Tom Wolfe, from his novel, The Right Stuff, about the Mercury 7 astronauts

It just seems appropriate today to honor a true American hero John Glenn,  by sharing some of our books about astronauts. Many children are intrigued by space flight, and there are some titles that are favorites of many.

apolloMission Control, This Is Apollo by Andrew Chaikin, Victoria Kohl, illustrated by Alan Bean (Viking) describes America’s space voyages from the Mercury missions through Apollo 17 and later exploration. An interesting highlight of this book is that the illustrations are by Alan Bean who was the fourth man to walk on the moon. After he left NASA, he devoted his life to art. Bean began taking art classes when he was a test pilot, and he continued painting even when he was immersed in his work as an astronaut.

almostTanya Lee Stone wrote Almost Astronauts: 13 Women Who Dared to Dream (Candlewick Press).  The Mercury 13 were a group of women who challenged NASA’s unspoken rule that astronauts must be male and white. Even though they did not break down those barriers for themselves, they inspired many younger women to dare to dream. Years later, those dreams became realities.

i-wanspaceTwo oldies but goodies in our space and technology section are I Want to Be an Astronaut by Stephanie Maze (Harcourt Brace) and Space Exploration by Carole Stott (Eyewitness Books). Both of these titles introduce our budding scientists to space exploration with numerous color photographs and short text.

Bar-tailed Godwits

November22

circleBar-tailed godwits’ tale of migration is extraordinary, even compared to other shorebirds’ migrations. Each year, the godwits fly from their northern home in Alaska to their southern home in Australia and New Zealand. They make this 7,000 mile journey before the Arctic winter begins. When they return to the north, they stop to feed in the wetlands of Asia.

Jeannie Baker’s latest book, Circle (Candlewick Press), is a lovely testimony to these amazing birds and their journeys. Her art is depicted in stunning collage. Besides depicting the birds, she also adds in a young, physically challenged boy who dreams of flying.

The Global Flyway Network unites researchers who devote their work to studying bird migrations all over the world.

Jeannie Baker describes her art in Circle in the following video.

Enjoy this description of bar-tailed godwits!

Great White Sharks

September13

great-whiteThe estimated number of sharks (about 500 species) worldwide is 7 billion.

The estimated number of humans (just one species) worldwide is 7 billion.

The average number of people killed by sharks of all species yearly, worldwide is about 11.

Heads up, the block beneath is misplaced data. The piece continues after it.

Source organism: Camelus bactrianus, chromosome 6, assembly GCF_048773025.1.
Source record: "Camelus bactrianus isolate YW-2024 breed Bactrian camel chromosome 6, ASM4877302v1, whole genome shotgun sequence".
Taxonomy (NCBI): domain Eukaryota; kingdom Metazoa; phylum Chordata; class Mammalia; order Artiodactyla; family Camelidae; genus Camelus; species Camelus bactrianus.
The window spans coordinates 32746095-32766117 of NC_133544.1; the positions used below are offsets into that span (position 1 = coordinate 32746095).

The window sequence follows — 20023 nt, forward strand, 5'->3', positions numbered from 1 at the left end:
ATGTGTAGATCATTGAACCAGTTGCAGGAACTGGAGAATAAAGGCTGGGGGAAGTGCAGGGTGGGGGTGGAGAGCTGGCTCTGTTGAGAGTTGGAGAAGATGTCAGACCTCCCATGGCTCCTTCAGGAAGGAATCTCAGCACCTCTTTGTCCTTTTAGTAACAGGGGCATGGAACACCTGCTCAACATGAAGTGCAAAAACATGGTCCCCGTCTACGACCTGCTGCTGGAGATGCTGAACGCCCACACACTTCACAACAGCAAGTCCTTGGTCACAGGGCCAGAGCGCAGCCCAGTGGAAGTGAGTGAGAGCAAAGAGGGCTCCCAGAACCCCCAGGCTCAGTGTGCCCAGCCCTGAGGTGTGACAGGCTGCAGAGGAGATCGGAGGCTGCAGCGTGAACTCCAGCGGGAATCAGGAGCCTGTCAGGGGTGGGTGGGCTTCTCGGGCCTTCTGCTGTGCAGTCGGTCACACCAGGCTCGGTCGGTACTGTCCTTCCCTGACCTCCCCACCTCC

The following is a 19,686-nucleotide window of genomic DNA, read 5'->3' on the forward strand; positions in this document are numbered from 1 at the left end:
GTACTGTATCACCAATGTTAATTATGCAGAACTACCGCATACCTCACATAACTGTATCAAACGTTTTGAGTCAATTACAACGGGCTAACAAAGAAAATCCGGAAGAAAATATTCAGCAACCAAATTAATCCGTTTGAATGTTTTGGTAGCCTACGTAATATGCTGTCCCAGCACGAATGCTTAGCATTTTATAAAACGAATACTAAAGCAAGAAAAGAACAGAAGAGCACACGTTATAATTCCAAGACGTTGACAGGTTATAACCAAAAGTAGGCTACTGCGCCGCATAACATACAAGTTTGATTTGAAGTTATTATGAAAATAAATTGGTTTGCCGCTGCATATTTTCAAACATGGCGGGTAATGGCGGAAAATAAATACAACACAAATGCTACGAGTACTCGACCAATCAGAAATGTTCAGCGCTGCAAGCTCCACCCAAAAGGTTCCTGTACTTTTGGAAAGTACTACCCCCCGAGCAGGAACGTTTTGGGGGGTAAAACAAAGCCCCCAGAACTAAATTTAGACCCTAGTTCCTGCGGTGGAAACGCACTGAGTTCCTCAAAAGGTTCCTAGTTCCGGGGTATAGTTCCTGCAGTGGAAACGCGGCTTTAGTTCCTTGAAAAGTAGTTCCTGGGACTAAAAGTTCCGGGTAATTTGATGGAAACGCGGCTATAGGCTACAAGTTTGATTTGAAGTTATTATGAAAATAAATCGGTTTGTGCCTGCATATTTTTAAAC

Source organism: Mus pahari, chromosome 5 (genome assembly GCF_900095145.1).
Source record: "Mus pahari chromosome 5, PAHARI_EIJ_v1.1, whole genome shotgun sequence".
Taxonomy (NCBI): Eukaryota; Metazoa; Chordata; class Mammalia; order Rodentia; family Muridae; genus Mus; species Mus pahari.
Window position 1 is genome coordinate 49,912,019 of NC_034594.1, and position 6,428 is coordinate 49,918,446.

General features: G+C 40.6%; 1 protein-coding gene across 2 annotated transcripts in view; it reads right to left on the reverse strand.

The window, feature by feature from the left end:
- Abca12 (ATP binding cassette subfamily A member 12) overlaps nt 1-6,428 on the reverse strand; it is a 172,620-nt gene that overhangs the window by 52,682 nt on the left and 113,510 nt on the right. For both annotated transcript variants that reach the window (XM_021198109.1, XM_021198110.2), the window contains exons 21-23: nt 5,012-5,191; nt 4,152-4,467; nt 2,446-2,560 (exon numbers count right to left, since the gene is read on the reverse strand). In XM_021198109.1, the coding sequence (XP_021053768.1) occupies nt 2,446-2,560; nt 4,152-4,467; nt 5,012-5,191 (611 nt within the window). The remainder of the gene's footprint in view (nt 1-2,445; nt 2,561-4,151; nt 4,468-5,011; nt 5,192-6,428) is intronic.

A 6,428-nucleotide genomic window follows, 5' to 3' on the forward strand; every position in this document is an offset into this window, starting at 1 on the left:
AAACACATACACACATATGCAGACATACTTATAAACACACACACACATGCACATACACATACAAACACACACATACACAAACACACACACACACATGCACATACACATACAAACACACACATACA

The number of sharks of all species killed by people yearly, worldwide is 100 million.

(Information taken from The Great White Shark Scientist)

Living along the East Coast, and especially in Massachusetts, we often hear about great white shark sightings. During our warmer months, there are often advisories that there have been shark sightings off of Cape Cod, especially near Chatham’s and Orleans’ beaches.

Sy Montgomery, a talented non-fiction writer, has chronicled the latest research about great whites in her newest book, The Great White Shark Scientist (HMH). Photographs by Keith Ellenbogen complement her text, and she brings her knowledge to life for her readers.

While we usually fear sharks, and great whites especially, Montgomery supplies some interesting information that puts these fears into perspective. Some of her facts are given with a bit of humor.

Number of Americans killed by shark bite between 1984 and 1987: 4

Number of New Yorkers bitten by humans during same period: nearly 1,600

“The Atlantic White Shark Conservancy (AWSC) was established to support white shark research and education programs to ensure that this important species thrives.”  There is a shark center in Chatham where children and adults can learn more about this special species.

Counting Lions

February26

One lion
    sits and watches his rough-and-tumble pride,
    He surveys the golden savanna, and a flicker catches his eye-
    something moving in the grass. A challenger to his throne?

lionsThus begins Katie Cotton’s free verse in Counting Lions, illustrated by Stephen Walton (Candlewick, 2015). This book certainly can’t be described simply as a counting book about endangered animals. That would limit its audience. Young, independent readers who are interested in animals, poetry, or art should also know Counting Lions. Cotton writes about the characteristics of each featured animal in her unrhymed poetry. Her words complement the stunning illustrations.

Virginia McKenna’s introduction discusses the plight of many threatened and endangered animals over the past one hundred years. She is an original founder of the wildlife protection organization Zoo Check that became the Born Free Foundation. While her narrative sends a strong environmental message, it explains important details to young science enthusiasts.

Counting Lions is all about the illustrations, which are charcoal portraits of endangered animals. It was astonishing to learn that Stephen Walton is a self-taught artist. He attributes his eye for detail to his photography, as each portrait is taken from one of his own photographs. Walton is the Supervisor at Bury Art Museum in Manchester, UK. On his website, he describes being surrounded by the landscapes of George Turner and John Constable, and the animal paintings by Edwin Henry Landseer. Do check out this time-lapse video of Walton drawing “King”, the cover image of the book.